Community Surprised by ICANN Announcement of Five Strategy Panels to Facilitate Cross-Community Dialogue


Members of the ICANN community assembled in Durban, South Africa were greatly surprised by announcement on the meeting’s first day that no less than five new strategy panels were being formed to “serve as an integral part of a framework for cross-community dialogue on strategic matters”.

According to the official announcement[1]:

“The ICANN Strategy Panels will convene subject matter experts, thought leaders and industry practitioners to support development of ICANN’s strategic and operational plans, in coordination with many other global players, and will be comprised of up to seven members including the chair for an anticipated one-year timeframe…The ICANN Strategy Panels will focus specifically on identifier technology innovation; ICANN’s role in the Internet organizations’ ecosystem; ICANN multistakeholder innovation; the public responsibility framework; and the role of ICANN in the future of Internet governance.”

Chairs for four of the five panels have already been announced and include former ICANN Board Chairman Vint Cerf, who now serves as Chief Internet Evangelist for Google.

While withholding judgment until additional information becomes available, initial responses from most of the business stakeholders we have spoken with in Durban have been to question where did this come from, why is it needed, and should ICANN even be thinking about how to reinvent five separate wheels at a time when the new gTLD program launch poses continuing complex challenges? These questions were amplified by the near-simultaneous announcement that initiation of GNSO review will likely be postponed for at least another six months[2]. The current GNSO structure, comprised of discrete silos for contracted and non-contracted parties, has been substantially scrambled by the launch of the new gTLD program — with many existing stakeholder groups unable to reach consensus views on key issues due to a growing diversity of internal interests.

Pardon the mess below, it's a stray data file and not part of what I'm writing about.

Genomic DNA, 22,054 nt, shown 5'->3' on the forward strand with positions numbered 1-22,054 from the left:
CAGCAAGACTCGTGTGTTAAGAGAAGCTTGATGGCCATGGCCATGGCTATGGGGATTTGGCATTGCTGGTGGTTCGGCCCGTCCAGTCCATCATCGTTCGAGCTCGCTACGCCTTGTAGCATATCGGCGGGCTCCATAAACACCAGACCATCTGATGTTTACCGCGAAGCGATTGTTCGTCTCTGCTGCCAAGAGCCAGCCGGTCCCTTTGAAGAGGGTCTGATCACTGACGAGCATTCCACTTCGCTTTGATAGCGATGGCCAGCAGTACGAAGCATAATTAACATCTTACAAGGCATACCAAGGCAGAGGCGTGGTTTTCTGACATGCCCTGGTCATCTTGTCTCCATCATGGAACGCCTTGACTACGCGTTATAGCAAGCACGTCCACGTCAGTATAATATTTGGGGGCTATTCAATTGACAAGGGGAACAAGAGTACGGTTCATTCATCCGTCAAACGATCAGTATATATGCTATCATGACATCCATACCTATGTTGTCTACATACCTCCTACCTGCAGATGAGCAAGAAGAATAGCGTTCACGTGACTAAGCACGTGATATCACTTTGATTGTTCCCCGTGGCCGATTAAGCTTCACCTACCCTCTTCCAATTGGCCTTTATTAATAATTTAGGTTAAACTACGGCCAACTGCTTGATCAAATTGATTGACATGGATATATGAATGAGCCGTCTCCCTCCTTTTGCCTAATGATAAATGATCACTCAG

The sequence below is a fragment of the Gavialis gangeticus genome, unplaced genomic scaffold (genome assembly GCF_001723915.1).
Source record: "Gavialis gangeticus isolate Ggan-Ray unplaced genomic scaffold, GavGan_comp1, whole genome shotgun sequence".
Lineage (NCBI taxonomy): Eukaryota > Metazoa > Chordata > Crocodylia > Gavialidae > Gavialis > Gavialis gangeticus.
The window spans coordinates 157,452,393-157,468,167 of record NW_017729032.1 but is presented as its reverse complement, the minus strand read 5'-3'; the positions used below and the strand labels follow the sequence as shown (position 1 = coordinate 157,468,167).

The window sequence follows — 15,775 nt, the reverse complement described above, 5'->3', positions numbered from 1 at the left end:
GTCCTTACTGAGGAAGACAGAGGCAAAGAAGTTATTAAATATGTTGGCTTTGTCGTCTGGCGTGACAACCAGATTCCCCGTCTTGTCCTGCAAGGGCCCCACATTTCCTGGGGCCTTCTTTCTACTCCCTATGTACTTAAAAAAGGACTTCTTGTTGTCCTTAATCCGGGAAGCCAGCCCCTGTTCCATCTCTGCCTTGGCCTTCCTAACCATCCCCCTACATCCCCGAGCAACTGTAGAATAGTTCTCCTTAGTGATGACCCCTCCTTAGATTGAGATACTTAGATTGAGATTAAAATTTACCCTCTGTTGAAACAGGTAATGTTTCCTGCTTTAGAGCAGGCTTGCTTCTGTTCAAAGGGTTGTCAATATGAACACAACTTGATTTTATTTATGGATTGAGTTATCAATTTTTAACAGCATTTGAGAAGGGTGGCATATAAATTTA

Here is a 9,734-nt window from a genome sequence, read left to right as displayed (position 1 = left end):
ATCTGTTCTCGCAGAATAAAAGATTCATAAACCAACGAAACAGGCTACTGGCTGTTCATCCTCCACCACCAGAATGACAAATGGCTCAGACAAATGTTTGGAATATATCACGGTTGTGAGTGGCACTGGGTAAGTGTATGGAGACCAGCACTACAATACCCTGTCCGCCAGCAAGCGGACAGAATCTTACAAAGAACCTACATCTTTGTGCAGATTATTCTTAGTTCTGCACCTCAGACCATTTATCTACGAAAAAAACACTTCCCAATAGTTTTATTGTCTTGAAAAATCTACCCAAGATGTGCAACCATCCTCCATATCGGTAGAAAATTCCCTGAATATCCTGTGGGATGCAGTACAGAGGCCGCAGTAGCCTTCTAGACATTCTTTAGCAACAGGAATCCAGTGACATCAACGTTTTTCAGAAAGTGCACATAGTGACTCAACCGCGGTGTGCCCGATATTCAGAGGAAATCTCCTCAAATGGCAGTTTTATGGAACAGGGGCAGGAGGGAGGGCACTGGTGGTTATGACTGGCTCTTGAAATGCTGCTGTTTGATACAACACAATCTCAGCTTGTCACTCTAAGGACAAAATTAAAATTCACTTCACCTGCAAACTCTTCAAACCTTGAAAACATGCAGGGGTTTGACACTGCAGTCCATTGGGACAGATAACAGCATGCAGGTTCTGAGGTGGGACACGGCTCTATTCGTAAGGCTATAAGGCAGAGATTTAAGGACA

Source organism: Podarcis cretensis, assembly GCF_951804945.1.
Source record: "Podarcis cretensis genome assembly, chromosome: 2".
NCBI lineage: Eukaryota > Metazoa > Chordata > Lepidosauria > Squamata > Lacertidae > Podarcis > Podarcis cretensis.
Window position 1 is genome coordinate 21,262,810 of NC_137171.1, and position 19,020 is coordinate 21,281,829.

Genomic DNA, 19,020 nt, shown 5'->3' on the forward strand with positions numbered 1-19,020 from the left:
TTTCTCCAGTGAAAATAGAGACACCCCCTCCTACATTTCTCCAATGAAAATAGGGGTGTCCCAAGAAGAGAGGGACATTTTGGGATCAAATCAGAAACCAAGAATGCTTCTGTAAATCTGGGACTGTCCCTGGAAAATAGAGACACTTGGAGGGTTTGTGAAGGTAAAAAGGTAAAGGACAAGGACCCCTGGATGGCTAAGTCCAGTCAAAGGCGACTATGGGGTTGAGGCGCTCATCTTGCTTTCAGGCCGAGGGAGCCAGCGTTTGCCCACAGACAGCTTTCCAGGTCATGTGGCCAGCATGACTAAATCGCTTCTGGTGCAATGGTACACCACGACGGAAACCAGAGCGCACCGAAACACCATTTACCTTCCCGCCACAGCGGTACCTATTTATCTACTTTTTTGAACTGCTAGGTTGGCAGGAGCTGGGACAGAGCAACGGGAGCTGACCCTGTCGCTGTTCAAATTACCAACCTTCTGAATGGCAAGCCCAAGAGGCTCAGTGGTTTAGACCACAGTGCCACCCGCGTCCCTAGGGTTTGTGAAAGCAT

Concerns were also voiced that, given the lack of any community calls for such an initiative, the announcement signaled a further subjugation of the bottom up model by top down decision making. This added to feelings that the volunteer multistakeholder community is at an increasing disadvantage in dealing with a torrent of ICANN developments — while the organization’s staff ranks are slated to expand by fifty percent over the coming year.

Although the announcement stresses that the panels “will operate in a manner consistent with ICANN’s commitment to transparency and accountability; and will channel all views, guidance and advice produced into the standard community and Board processes that guide ICANN’s activities”, our experience is that it is the nature of such entities to recommend change rather than maintaining the status quo.

With each of the five panels limited to no more than seven members, including the Chair, the member selection process may well be the most critical step in the entire process. The panels are slated to start their work in September. With the surprise announcement now a fait accompli, the multistakeholder community can anticipate delivery of five new strategic blueprints in Fall 2014. But it is impossible at this time to predict what those blueprints will propose to construct.

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